Smoking in U.S. stalls at 21%
The CDC researchers used the National Health Interview Survey of more than 24,000 U.S. adults to find out how many people smoke.
Nearly 24 percent of men and 18 percent of women smoked. Numbers ranged from more than 50 percent of men with a high school equivalency diploma, to 4.6 percent of Asian women. More educated people were less likely to smoke, with 6.6 percent of those with graduate degrees being smokers.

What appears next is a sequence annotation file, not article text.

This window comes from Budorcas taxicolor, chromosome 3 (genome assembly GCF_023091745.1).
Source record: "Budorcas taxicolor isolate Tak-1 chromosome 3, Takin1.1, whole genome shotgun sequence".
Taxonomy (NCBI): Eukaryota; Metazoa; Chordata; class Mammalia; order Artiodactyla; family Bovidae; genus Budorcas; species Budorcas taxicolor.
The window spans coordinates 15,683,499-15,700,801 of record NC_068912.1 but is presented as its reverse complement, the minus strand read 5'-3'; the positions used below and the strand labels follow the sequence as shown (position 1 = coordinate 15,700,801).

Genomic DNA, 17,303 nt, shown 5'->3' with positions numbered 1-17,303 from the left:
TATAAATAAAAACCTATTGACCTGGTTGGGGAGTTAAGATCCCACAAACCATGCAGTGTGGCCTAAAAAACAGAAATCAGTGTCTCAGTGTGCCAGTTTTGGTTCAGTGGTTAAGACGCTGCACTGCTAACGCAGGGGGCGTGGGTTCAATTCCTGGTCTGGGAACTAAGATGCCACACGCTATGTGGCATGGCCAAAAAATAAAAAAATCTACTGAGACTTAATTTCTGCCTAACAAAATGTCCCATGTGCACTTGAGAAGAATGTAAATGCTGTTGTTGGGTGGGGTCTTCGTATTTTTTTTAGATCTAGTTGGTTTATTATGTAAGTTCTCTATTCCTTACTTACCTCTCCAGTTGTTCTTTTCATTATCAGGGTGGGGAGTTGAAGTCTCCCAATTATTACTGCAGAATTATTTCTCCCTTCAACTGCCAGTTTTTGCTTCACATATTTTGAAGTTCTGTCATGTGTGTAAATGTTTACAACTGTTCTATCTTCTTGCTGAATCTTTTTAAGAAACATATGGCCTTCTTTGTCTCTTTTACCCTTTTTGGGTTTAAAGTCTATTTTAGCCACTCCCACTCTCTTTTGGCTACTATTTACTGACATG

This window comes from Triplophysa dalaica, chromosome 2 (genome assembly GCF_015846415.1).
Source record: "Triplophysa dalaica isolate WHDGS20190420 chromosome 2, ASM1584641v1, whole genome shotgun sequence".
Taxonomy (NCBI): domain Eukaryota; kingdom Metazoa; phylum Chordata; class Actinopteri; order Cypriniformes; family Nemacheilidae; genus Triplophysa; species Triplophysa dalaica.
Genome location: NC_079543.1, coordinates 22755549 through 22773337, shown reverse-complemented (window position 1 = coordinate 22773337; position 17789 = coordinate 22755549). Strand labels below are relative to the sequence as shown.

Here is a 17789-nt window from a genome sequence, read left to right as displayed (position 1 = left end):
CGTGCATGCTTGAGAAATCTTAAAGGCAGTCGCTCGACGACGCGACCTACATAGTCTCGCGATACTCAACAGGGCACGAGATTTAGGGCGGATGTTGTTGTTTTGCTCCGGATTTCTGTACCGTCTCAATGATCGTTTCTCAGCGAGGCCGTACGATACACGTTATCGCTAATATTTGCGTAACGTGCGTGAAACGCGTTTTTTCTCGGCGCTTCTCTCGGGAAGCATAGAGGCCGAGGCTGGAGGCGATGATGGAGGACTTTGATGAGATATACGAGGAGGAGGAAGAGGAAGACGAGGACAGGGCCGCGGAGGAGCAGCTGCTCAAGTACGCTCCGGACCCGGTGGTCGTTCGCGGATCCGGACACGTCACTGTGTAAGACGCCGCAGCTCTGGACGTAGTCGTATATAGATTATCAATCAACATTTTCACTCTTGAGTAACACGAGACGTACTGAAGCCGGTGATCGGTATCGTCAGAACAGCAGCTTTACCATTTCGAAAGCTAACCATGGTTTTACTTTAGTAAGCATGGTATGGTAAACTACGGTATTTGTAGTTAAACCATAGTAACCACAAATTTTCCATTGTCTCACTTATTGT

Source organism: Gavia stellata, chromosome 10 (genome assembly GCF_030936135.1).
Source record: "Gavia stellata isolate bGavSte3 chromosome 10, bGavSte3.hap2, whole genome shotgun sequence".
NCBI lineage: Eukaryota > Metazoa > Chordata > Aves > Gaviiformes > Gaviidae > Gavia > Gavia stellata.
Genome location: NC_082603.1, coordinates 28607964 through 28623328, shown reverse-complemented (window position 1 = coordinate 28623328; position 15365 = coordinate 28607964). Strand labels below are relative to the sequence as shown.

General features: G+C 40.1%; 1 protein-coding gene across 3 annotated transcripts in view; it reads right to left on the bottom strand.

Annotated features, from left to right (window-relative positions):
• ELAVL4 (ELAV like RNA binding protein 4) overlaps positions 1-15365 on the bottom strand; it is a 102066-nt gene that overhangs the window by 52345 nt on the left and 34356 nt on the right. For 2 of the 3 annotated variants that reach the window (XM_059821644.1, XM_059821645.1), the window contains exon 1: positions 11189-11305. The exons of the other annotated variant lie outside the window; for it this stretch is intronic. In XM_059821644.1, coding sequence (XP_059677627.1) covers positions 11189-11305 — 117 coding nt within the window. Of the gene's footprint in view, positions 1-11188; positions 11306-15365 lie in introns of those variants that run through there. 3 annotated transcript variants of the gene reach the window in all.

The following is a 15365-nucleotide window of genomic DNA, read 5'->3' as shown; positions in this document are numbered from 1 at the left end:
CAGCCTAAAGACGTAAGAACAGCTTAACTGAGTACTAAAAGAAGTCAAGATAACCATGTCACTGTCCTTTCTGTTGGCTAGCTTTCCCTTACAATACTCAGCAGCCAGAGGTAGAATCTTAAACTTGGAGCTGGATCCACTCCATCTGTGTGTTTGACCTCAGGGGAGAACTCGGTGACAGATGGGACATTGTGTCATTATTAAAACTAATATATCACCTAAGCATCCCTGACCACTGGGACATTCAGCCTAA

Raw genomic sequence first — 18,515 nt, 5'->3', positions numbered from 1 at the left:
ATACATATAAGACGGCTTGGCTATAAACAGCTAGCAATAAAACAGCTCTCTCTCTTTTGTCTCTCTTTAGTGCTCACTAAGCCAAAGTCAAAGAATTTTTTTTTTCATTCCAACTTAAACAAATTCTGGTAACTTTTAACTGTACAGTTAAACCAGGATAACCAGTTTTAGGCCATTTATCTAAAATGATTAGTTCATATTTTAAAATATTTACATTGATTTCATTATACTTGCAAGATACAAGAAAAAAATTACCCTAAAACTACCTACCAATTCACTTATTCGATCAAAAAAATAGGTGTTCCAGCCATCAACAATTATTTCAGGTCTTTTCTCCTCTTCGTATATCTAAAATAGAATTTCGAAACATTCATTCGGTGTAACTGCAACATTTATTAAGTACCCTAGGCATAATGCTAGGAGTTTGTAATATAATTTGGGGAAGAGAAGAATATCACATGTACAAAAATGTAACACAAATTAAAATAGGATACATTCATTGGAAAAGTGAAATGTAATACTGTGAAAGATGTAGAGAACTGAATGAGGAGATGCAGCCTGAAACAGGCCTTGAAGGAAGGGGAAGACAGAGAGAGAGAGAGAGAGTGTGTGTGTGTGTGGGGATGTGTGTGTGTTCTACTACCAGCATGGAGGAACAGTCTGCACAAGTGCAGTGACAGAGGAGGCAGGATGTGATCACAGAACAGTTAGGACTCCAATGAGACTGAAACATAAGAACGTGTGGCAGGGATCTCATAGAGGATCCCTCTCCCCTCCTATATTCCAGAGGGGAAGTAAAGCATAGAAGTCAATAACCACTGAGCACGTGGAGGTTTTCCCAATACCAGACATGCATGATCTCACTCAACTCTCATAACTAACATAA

McKenna said state and federal officials are not doing everything they can to help counter the efforts of tobacco companies.
While the CDC recommends spending $1.80 per person a year in Oregon, for instance, to encourage quitting, the tobacco industry spends $3.50 per person on marketing, he said.